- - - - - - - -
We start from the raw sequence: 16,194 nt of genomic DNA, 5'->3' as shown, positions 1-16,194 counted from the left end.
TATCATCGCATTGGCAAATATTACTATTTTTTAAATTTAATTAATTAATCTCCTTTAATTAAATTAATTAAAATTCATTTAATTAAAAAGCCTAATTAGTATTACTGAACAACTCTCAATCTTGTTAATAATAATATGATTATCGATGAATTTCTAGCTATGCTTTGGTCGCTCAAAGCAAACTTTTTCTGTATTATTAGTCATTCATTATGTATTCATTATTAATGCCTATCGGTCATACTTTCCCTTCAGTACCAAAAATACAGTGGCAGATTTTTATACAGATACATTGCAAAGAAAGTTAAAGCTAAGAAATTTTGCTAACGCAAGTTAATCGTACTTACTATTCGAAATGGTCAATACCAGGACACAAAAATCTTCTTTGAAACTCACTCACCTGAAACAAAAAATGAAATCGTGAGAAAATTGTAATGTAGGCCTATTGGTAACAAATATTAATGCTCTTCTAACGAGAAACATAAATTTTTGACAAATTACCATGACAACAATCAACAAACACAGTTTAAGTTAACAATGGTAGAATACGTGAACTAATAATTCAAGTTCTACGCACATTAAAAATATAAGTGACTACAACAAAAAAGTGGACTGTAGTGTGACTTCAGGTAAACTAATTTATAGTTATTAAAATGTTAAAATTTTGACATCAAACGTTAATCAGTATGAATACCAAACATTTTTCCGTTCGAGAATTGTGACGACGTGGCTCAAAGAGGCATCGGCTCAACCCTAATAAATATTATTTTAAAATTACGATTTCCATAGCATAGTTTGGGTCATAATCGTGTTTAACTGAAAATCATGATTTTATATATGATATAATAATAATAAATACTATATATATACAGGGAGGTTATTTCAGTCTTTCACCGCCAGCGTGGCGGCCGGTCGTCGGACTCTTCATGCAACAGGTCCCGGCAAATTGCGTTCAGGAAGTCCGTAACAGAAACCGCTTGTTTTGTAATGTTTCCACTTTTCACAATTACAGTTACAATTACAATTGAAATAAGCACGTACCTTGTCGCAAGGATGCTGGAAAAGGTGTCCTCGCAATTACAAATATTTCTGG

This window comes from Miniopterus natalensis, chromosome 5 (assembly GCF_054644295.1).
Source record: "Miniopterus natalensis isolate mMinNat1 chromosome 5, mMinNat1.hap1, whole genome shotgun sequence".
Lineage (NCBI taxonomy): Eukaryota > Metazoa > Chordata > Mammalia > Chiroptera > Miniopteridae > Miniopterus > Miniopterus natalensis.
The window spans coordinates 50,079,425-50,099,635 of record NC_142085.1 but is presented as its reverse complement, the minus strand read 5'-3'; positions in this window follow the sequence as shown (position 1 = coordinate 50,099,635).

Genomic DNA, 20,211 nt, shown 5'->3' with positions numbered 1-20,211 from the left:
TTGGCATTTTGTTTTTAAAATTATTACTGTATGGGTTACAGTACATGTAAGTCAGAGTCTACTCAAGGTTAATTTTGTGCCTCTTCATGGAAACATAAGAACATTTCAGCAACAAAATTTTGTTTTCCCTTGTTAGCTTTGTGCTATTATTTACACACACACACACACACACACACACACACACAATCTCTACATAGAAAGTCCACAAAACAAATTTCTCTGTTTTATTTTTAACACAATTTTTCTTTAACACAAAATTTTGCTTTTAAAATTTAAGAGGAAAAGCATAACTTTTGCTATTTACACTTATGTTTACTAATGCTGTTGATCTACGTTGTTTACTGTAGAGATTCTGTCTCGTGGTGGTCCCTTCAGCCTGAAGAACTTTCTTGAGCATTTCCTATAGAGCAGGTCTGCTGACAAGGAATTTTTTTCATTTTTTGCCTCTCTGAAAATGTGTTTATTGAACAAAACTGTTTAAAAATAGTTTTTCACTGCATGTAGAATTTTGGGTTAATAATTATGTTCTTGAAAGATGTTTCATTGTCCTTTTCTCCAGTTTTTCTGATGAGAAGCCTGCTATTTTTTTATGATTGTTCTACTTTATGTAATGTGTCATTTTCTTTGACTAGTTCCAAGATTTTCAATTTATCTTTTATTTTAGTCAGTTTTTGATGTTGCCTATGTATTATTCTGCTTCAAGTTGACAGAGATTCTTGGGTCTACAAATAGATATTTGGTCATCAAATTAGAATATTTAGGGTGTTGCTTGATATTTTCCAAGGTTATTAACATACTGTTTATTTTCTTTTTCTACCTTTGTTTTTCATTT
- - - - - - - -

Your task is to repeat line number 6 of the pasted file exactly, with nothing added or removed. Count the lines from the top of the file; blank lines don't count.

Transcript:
The window spans coordinates 50,079,425-50,099,635 of record NC_142085.1 but is presented as its reverse complement, the minus strand read 5'-3'; positions in this window follow the sequence as shown (position 1 = coordinate 50,099,635).